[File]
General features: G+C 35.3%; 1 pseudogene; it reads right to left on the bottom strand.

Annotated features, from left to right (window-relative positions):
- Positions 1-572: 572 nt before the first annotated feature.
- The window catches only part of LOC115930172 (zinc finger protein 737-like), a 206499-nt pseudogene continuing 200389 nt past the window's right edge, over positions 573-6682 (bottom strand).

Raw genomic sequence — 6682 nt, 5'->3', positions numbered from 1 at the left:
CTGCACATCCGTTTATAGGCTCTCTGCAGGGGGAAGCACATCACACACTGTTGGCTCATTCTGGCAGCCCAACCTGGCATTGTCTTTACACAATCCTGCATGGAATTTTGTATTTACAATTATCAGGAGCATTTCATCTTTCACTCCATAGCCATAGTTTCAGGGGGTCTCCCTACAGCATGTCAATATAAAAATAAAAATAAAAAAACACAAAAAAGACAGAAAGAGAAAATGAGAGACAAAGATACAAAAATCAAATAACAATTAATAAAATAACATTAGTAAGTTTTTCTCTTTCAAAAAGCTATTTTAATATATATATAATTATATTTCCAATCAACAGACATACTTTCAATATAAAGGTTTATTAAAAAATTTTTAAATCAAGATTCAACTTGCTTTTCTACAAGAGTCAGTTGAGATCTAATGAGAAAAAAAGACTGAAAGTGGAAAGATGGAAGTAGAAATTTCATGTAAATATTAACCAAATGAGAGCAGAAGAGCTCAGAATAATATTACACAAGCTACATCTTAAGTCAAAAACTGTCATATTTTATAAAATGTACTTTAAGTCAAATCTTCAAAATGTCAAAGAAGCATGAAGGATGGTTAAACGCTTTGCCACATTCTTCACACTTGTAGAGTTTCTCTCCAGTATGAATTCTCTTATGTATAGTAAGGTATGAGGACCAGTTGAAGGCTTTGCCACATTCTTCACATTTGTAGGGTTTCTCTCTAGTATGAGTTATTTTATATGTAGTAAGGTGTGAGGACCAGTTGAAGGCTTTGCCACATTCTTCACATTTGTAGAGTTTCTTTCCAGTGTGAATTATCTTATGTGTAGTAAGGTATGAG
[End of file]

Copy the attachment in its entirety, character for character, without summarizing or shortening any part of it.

General features: G+C 35.3%; 1 pseudogene; it reads right to left on the bottom strand.

Annotated features, from left to right (window-relative positions):
- Positions 1-572: 572 nt before the first annotated feature.
- The window catches only part of LOC115930172 (zinc finger protein 737-like), a 206499-nt pseudogene continuing 200389 nt past the window's right edge, over positions 573-6682 (bottom strand).

Raw genomic sequence — 6682 nt, 5'->3', positions numbered from 1 at the left:
CTGCACATCCGTTTATAGGCTCTCTGCAGGGGGAAGCACATCACACACTGTTGGCTCATTCTGGCAGCCCAACCTGGCATTGTCTTTACACAATCCTGCATGGAATTTTGTATTTACAATTATCAGGAGCATTTCATCTTTCACTCCATAGCCATAGTTTCAGGGGGTCTCCCTACAGCATGTCAATATAAAAATAAAAATAAAAAAACACAAAAAAGACAGAAAGAGAAAATGAGAGACAAAGATACAAAAATCAAATAACAATTAATAAAATAACATTAGTAAGTTTTTCTCTTTCAAAAAGCTATTTTAATATATATATAATTATATTTCCAATCAACAGACATACTTTCAATATAAAGGTTTATTAAAAAATTTTTAAATCAAGATTCAACTTGCTTTTCTACAAGAGTCAGTTGAGATCTAATGAGAAAAAAAGACTGAAAGTGGAAAGATGGAAGTAGAAATTTCATGTAAATATTAACCAAATGAGAGCAGAAGAGCTCAGAATAATATTACACAAGCTACATCTTAAGTCAAAAACTGTCATATTTTATAAAATGTACTTTAAGTCAAATCTTCAAAATGTCAAAGAAGCATGAAGGATGGTTAAACGCTTTGCCACATTCTTCACACTTGTAGAGTTTCTCTCCAGTATGAATTCTCTTATGTATAGTAAGGTATGAGGACCAGTTGAAGGCTTTGCCACATTCTTCACATTTGTAGGGTTTCTCTCTAGTATGAGTTATTTTATATGTAGTAAGGTGTGAGGACCAGTTGAAGGCTTTGCCACATTCTTCACATTTGTAGAGTTTCTTTCCAGTGTGAATTATCTTATGTGTAGTAAGGTATGAG